So, the trip to Greenland, was great, but not exactly a restful break from reality! For one thing, it was between -40°C and -30°C (-40°F and -22°F) the whole time I was there, and, secondly, we had to keep listening to the news, hoping that Greenland wasn’t going to close its borders. So, the Pandemic took its toll on the trip enjoyment, even though, in the end, it amounted to a minor inconvenience.
To answer dogcat’s question: would I go again? Yes, to Greenland, to hunt with Carl for caribou. I doubt at this point I would go back to hunt muskox in March again, having done it once. I think it’s probably one of those experiences for me where once is enough. But who knows? Maybe I’ll change my mind.

Regarding the travel experiences during the Pandemic- the worst part was the uncertainty and the run for the exits when first Trump, then Denmark, closed their borders. That created a situation where American Airlines could not keep up with the phone queries. However, the fact that I didn’t get through on Thursday may have been a blessing in disguise, as it allowed me to go to Greenland with a “clear conscience”- I tried to see if I could get home sooner, but couldn’t get through. My other interactions with American Airlines, changing my flight twice, were both very good. They were very helpful both times.

Air Greenland is not quite so well organized, and I thought the $300 was a bit high, given the circumstances, but on the grand scale of things, it wasn’t that much. Their flight actually used a rental plane, which was an older Airbus-330 with no amenities, but it was reasonably comfortable and I had enough room to work both ways.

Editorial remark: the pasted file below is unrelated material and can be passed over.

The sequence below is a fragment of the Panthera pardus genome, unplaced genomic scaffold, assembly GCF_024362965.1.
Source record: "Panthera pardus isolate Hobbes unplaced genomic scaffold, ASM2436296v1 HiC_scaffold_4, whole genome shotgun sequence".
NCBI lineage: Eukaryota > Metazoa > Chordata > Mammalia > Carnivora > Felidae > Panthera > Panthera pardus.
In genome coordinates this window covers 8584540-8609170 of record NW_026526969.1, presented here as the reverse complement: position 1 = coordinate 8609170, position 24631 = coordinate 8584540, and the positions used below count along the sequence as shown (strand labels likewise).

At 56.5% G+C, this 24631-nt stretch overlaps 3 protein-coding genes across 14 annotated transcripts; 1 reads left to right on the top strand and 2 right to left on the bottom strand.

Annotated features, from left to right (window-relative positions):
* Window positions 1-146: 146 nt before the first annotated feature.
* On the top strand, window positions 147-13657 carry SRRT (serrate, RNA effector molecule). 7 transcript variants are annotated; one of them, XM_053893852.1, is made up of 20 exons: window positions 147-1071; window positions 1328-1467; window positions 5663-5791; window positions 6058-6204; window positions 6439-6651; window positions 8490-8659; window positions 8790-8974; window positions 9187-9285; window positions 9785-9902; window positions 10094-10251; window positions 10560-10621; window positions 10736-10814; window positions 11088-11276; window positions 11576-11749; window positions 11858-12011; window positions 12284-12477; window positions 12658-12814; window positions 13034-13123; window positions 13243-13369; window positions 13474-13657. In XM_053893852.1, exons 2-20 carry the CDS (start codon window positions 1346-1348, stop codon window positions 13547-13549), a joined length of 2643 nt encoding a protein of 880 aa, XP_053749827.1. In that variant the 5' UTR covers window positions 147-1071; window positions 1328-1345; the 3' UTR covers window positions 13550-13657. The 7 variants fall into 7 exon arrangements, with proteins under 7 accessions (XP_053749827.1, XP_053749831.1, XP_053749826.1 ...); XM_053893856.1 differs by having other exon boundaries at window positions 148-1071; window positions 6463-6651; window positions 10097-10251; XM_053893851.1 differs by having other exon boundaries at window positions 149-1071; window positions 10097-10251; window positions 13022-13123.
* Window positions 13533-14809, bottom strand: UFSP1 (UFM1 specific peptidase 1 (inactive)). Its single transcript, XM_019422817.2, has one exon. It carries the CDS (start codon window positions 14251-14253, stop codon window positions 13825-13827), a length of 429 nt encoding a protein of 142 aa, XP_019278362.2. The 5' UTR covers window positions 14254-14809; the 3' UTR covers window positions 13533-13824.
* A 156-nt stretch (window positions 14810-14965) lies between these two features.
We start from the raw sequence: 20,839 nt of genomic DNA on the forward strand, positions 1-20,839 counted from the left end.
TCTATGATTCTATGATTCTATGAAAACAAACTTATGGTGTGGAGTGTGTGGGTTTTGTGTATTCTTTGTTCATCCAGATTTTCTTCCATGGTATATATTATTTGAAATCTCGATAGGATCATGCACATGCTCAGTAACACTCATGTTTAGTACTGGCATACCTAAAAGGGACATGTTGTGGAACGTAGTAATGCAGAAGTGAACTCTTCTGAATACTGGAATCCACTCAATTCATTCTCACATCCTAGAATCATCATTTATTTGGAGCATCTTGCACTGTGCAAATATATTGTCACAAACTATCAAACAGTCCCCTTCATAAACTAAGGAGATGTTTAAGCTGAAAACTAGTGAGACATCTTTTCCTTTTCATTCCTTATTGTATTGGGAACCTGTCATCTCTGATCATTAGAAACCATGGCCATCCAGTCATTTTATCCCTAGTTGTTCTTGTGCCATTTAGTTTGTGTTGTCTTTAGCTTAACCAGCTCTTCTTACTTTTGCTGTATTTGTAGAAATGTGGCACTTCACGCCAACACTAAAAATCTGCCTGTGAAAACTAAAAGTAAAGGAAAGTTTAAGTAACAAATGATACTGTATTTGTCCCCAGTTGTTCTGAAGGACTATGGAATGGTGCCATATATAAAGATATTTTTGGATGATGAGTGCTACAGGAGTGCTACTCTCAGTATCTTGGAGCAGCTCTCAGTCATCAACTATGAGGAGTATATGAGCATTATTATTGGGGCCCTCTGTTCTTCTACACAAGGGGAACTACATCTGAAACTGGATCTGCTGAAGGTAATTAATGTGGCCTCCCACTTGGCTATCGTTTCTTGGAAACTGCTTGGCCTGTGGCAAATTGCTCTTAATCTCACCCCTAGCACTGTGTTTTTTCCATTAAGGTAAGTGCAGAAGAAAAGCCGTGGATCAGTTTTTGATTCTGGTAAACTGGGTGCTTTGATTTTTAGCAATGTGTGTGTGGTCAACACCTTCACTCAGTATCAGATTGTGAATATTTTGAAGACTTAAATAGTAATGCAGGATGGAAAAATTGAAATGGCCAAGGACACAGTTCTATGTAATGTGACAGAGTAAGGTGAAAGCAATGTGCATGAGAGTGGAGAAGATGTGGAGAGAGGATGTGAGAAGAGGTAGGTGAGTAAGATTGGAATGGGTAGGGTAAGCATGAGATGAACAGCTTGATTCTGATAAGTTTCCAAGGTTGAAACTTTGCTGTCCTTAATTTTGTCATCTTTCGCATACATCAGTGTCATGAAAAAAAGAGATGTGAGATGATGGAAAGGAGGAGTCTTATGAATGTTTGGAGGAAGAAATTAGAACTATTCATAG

Written on Day 4 or my 14-day self quarantine!


Ex-USAF installation: Satellite tracking? Distant early warning?


Aurora Borealis, last night. (Photo courtesy of Stephen)


A caribou calf, near the cabin.


Getting ready to go

 
Posts: 403 | Location: Oklahoma | Registered: 27 November 2010Reply With Quote
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Thanks for the report. Glad you were able to hunt and make it home. These hunts always intrigue me but the -40 stuff keeps me from pulling the trigger.


DRSS
 
Posts: 601 | Location: OK USA | Registered: 07 June 2009Reply With Quote
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Love it! I'm a cold weather freak so this has been on my bucket list for a while. Congrats and glad you were able to get it done. On another note, I would imagine a place like Greenland has a highly vested interest in keeping this rotten virus offshore going forward.
 
Posts: 2717 | Location: NH | Registered: 03 February 2009Reply With Quote
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Hannay,